and whatever you say martin you are still encouraging debt. I am disappointed. If you want to take up a challenge what about the widening gap between rich and poor.
  • hcf502
    hcf502 Posts: 12 Forumite
    Having just graduated as a mature student I was a little bit more savvy than a lot of my classmates when it came to finance etc due to a previous life in the grown up world, but I would just like to flag up that student finance England who I used to deal with is an appallingly badly organised operation and makes it even more difficult for students to be savvy with their money. It is often well nigh impossible to fathom their communications with students in paper or verbally and when clarification is required it is so so difficult to actually get through to anyone via phone or email to help. Plus the people on the end of the phone are usually very unhelpful and seem to treat students as some sort of rodent who deserve to be reprimanded for asking the question rather than helped.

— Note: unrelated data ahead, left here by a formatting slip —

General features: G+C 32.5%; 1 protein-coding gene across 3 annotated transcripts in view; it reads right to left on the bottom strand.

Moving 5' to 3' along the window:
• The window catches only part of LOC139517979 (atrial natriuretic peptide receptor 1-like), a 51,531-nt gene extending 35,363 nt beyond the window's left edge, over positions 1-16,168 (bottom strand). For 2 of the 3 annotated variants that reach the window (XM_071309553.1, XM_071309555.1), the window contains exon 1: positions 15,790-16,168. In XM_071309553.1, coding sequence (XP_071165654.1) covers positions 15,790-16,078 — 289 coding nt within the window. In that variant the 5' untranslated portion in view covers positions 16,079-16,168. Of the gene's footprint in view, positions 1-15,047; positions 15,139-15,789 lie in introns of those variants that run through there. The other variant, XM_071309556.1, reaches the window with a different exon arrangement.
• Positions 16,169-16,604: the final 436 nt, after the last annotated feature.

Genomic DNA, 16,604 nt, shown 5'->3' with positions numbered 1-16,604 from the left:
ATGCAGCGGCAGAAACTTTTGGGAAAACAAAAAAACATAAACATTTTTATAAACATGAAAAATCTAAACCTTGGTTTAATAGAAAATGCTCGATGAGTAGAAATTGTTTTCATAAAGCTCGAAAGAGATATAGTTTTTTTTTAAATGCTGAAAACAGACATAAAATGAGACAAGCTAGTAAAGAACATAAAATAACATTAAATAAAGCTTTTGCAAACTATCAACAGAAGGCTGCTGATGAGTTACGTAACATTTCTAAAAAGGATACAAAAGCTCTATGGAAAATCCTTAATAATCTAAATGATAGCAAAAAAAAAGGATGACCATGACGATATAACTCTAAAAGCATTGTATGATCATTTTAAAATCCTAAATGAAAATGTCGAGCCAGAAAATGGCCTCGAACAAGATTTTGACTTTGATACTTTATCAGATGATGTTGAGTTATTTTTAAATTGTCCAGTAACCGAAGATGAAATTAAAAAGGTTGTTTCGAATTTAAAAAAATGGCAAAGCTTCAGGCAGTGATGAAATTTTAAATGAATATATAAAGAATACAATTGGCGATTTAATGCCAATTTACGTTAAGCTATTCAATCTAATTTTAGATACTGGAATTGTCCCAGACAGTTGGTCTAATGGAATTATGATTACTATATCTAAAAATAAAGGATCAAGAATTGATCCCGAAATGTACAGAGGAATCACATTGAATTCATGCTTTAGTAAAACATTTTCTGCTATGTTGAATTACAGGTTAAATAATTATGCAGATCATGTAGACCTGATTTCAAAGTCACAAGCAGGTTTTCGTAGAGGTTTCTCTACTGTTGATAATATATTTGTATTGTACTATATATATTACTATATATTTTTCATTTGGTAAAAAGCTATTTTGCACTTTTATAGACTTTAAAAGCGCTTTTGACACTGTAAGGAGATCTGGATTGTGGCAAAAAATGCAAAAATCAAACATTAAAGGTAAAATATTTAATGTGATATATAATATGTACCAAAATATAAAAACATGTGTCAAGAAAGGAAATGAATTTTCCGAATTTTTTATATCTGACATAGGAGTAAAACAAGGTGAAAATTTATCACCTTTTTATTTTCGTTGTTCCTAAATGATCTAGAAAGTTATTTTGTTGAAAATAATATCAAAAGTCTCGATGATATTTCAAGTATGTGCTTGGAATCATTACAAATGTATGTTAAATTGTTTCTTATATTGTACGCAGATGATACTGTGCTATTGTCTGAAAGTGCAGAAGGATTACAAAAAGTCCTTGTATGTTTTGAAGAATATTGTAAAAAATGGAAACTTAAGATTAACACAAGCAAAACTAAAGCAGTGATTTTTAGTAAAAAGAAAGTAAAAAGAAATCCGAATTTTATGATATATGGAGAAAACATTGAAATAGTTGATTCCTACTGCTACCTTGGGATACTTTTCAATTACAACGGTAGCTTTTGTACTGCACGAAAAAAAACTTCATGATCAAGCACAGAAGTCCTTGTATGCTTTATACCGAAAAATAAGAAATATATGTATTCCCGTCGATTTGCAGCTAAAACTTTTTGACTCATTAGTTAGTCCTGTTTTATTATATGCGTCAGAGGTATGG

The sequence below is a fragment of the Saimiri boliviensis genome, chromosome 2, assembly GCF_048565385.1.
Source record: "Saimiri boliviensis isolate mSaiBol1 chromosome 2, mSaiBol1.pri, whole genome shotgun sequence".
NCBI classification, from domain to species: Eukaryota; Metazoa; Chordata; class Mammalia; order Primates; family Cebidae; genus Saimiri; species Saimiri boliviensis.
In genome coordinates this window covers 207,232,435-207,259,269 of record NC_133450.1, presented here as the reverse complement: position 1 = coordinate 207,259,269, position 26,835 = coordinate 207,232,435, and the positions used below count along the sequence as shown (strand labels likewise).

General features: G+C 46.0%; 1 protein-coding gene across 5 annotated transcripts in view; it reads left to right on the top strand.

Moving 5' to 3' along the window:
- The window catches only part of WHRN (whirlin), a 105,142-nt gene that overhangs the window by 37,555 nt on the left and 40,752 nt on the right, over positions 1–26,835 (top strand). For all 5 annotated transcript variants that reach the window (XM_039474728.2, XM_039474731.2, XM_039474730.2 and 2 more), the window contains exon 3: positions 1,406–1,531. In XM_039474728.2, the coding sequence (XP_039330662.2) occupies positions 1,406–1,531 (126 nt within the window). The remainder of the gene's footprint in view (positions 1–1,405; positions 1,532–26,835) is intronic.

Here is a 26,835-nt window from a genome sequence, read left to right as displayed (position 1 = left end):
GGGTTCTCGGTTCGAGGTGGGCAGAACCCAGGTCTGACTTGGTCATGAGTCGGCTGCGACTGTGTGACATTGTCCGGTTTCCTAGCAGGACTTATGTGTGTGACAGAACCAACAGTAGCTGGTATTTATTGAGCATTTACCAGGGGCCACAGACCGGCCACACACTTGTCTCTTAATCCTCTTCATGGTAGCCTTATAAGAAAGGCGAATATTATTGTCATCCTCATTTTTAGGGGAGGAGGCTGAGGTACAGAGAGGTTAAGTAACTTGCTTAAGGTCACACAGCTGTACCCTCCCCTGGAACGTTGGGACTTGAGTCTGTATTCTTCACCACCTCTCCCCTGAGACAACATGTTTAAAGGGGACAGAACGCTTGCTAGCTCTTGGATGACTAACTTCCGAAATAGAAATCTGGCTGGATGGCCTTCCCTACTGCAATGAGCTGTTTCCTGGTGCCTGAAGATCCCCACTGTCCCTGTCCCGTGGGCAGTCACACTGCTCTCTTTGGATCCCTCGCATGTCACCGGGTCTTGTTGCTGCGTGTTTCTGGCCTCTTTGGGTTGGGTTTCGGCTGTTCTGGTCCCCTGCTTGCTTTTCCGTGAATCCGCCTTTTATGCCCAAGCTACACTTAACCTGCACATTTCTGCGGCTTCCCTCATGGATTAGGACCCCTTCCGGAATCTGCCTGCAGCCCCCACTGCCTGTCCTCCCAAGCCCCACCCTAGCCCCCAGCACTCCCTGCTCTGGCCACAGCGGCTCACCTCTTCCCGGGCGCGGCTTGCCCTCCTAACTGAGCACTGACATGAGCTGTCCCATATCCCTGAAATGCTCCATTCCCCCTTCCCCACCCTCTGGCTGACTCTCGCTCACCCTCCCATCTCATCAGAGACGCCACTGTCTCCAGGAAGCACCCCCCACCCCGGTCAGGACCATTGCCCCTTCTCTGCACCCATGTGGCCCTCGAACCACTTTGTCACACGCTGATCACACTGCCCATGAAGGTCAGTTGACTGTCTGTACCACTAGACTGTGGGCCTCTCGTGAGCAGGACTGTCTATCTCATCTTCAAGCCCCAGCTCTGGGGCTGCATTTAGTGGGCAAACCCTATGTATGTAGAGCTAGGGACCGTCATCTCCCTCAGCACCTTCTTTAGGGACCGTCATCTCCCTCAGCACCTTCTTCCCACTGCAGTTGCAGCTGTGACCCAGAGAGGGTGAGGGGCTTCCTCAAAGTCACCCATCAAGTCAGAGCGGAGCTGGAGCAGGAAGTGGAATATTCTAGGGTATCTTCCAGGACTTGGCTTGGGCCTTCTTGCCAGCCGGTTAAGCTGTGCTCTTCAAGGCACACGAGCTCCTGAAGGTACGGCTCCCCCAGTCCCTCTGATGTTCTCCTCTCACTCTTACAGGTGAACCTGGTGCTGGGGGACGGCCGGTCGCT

During my three years I constantly recieved contradictory documents telling me that I was or wasn't entitled to money I had already recieved or that next year I was entitled to nothing, then everything, then nothing etc etc.

    There was even one student in my year who came from a single parent family from an ethnic minority background and was given a place on lower entry grades than others becuase of their family circumstances etc and was provided with a maximum loan and grant etc. They only attended some lectures in the first year but worked full time instead in second and third years and used the loan money etc to supplement their income which is a bit rich - surely this money is given to people to help them study? Not work full time and supplement their income?